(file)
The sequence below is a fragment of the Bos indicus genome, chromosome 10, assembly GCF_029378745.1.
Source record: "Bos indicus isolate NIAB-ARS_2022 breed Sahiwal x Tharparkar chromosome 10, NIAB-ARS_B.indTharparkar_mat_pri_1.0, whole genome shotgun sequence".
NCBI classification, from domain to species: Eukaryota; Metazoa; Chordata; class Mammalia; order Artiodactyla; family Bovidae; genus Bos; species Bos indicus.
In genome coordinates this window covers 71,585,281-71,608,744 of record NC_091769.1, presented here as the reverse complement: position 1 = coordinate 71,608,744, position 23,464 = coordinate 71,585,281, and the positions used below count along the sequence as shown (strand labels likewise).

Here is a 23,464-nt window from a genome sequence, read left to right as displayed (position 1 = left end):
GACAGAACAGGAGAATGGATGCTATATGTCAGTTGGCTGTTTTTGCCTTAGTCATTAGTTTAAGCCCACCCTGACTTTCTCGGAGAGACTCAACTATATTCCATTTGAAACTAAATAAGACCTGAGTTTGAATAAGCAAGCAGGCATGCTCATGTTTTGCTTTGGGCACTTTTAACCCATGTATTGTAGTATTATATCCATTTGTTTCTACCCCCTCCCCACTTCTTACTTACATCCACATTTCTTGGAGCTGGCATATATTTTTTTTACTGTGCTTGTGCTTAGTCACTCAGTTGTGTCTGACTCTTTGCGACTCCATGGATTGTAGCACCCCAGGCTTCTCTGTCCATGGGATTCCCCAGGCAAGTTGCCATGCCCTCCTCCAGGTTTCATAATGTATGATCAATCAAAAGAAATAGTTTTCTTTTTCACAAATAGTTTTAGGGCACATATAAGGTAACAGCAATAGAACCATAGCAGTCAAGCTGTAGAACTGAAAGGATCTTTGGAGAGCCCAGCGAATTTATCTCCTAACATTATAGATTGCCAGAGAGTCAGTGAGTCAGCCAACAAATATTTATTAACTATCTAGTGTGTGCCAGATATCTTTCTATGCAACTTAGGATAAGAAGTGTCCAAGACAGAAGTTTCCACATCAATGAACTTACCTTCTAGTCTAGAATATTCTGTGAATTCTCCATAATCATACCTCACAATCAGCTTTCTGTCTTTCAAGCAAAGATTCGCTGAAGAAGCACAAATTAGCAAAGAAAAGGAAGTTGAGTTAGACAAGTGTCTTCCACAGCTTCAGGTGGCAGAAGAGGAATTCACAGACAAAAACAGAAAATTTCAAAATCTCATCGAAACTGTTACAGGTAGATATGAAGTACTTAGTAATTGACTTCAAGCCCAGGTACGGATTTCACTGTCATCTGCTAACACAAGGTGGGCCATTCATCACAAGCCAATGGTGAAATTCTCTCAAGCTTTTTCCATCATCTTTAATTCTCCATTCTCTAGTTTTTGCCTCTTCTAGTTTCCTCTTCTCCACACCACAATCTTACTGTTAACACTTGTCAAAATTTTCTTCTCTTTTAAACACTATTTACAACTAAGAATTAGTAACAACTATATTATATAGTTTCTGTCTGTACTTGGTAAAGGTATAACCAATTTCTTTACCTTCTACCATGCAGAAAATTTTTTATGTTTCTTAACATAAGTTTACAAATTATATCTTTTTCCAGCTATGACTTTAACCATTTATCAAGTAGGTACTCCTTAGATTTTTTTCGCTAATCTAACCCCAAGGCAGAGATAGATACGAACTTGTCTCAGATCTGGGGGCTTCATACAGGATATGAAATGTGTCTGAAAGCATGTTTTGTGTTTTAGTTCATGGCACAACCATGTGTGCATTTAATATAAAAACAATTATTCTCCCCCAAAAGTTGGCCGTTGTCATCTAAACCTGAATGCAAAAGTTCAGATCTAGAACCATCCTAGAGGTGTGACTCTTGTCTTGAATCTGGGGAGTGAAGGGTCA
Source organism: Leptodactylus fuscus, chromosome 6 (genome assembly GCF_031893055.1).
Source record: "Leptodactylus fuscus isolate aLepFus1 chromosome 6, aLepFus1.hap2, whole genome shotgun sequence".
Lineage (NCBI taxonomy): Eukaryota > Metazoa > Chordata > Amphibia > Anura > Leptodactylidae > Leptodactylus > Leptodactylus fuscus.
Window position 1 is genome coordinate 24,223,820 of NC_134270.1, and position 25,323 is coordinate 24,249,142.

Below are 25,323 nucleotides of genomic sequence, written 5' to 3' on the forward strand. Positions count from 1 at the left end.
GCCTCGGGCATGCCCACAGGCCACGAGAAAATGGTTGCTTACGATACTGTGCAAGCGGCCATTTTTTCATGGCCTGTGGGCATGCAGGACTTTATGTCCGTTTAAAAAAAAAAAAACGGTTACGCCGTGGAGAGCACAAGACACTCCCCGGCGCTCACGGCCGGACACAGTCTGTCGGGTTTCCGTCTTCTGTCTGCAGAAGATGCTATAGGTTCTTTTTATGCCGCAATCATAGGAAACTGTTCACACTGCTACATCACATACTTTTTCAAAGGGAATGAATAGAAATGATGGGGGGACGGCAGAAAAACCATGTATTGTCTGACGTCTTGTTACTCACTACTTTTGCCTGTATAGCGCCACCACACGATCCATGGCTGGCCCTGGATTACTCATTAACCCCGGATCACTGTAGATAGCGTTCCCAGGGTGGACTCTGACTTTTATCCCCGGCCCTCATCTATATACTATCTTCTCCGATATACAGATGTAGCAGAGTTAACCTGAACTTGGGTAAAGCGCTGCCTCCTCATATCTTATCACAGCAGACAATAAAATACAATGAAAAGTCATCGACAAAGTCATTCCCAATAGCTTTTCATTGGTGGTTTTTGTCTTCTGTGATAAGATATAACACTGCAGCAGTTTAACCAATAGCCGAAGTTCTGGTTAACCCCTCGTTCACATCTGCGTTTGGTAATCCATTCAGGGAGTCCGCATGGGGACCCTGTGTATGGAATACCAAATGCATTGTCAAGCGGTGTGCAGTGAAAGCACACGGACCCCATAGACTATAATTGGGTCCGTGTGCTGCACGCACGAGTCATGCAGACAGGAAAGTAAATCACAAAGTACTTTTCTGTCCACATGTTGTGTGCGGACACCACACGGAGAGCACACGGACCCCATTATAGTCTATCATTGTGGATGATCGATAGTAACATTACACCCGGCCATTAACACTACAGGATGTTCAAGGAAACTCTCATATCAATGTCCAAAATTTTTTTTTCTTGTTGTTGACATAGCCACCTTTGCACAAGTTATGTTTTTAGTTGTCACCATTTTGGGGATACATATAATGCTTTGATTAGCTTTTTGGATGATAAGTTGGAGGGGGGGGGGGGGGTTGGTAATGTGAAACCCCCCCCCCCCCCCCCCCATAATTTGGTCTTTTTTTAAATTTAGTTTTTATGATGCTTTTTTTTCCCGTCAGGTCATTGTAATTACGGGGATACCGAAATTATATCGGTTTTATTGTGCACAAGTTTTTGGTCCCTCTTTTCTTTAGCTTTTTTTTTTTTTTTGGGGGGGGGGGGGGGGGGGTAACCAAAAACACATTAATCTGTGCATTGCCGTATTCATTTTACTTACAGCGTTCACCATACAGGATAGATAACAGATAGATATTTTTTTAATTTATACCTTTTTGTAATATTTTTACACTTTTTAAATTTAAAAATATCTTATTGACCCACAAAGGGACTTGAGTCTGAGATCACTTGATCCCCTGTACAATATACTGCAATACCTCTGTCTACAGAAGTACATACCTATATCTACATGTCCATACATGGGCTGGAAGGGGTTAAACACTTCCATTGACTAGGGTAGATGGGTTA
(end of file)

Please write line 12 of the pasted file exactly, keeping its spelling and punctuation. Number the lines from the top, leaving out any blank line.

GCCTCGGGCATGCCCACAGGCCACGAGAAAATGGTTGCTTACGATACTGTGCAAGCGGCCATTTTTTCATGGCCTGTGGGCATGCAGGACTTTATGTCCGTTTAAAAAAAAAAAAACGGTTACGCCGTGGAGAGCACAAGACACTCCCCGGCGCTCACGGCCGGACACAGTCTGTCGGGTTTCCGTCTTCTGTCTGCAGAAGATGCTATAGGTTCTTTTTATGCCGCAATCATAGGAAACTGTTCACACTGCTACATCACATACTTTTTCAAAGGGAATGAATAGAAATGATGGGGGGACGGCAGAAAAACCATGTATTGTCTGACGTCTTGTTACTCACTACTTTTGCCTGTATAGCGCCACCACACGATCCATGGCTGGCCCTGGATTACTCATTAACCCCGGATCACTGTAGATAGCGTTCCCAGGGTGGACTCTGACTTTTATCCCCGGCCCTCATCTATATACTATCTTCTCCGATATACAGATGTAGCAGAGTTAACCTGAACTTGGGTAAAGCGCTGCCTCCTCATATCTTATCACAGCAGACAATAAAATACAATGAAAAGTCATCGACAAAGTCATTCCCAATAGCTTTTCATTGGTGGTTTTTGTCTTCTGTGATAAGATATAACACTGCAGCAGTTTAACCAATAGCCGAAGTTCTGGTTAACCCCTCGTTCACATCTGCGTTTGGTAATCCATTCAGGGAGTCCGCATGGGGACCCTGTGTATGGAATACCAAATGCATTGTCAAGCGGTGTGCAGTGAAAGCACACGGACCCCATAGACTATAATTGGGTCCGTGTGCTGCACGCACGAGTCATGCAGACAGGAAAGTAAATCACAAAGTACTTTTCTGTCCACATGTTGTGTGCGGACACCACACGGAGAGCACACGGACCCCATTATAGTCTATCATTGTGGATGATCGATAGTAACATTACACCCGGCCATTAACACTACAGGATGTTCAAGGAAACTCTCATATCAATGTCCAAAATTTTTTTTTCTTGTTGTTGACATAGCCACCTTTGCACAAGTTATGTTTTTAGTTGTCACCATTTTGGGGATACATATAATGCTTTGATTAGCTTTTTGGATGATAAGTTGGAGGGGGGGGGGGGGGTTGGTAATGTGAAACCCCCCCCCCCCCCCCCCCATAATTTGGTCTTTTTTTAAATTTAGTTTTTATGATGCTTTTTTTTCCCGTCAGGTCATTGTAATTACGGGGATACCGAAATTATATCGGTTTTATTGTGCACAAGTTTTTGGTCCCTCTTTTCTTTAGCTTTTTTTTTTTTTTTGGGGGGGGGGGGGGGGGGGTAACCAAAAACACATTAATCTGTGCATTGCCGTATTCATTTTACTTACAGCGTTCACCATACAGGATAGATAACAGATAGATATTTTTTTAATTTATACCTTTTTGTAATATTTTTACACTTTTTAAATTTAAAAATATCTTATTGACCCACAAAGGGACTTGAGTCTGAGATCACTTGATCCCCTGTACAATATACTGCAATACCTCTGTCTACAGAAGTACATACCTATATCTACATGTCCATACATGGGCTGGAAGGGGTTAAACACTTCCATTGACTAGGGTAGATGGGTTA